Many years ago, at my time in EDN, I asked Hans Robert Eisenhauer to come to Italian Bardonecchia to the yearly Documentary in Europe session as a keynote speaker on the theme ”public service television”. I had known him from many years and admired him for being one of few commissioning editors, who actually edited a programme strand according to the very obvious point of view: this theme we have to offer to our audience. He worked for ZDF/arte’s theme evening and had a big influence on the documentary policy of arte. And he saw clearly that the reportage was not enough to cover a theme, there had to be a documentary interpretation, a personal touch, in other words a creative documentary as we call it today. The talk in Bardonecchia was brilliant including a criticism of the development among many broadcasters to go mainstream = tabloid in the stupid fight for higher ratings.
Eisenhauer is now retired from arte to be a very active producer, who helped producer Orwa Nyrabia and director Talal Derki realise ”Return to Homs”. About this and his time at arte, EDN brings a long interview, also accesible for non-member, link below.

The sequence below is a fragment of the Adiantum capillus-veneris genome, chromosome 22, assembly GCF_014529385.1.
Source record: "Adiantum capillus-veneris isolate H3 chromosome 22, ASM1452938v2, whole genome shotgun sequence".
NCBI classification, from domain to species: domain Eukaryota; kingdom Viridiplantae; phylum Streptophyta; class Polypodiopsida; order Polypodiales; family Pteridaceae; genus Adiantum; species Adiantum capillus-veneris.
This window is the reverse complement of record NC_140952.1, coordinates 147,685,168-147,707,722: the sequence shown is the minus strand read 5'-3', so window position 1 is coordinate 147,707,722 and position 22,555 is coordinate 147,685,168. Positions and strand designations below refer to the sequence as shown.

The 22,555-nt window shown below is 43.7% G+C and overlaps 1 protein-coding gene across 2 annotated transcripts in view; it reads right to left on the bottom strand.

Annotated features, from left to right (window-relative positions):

Here is a quote: The public service TV landscape has changed profoundly between the time of my start at ARTE and until today. There is much more competition even between public broadcasters.
We as documentary producers and filmmakers, but also the broadcasters are confronted with two tendencies, which are challenging our professional life. On one hand we see a more and more globalized “market” of documentaries, of ideas, of communication. Thousands of new projects are flooding the documentary landscape every year. On the other hand we are observing, that the broadcasters are constantly cutting budgets, reducing slots and are asking more and more for national or even regional content. This is a real challenge for all of us, but not only for the filmmakers and producers, but also for our TV-colleagues. It is also a huge cultural and an economic/financial problem too. The funding became more and more difficult within the last decade. The support of regional, national and local film- financing funds cannot compensate for the loss. But the most important loss is the fact that innumerable interesting and promising projects will never appear on the small and the big screens…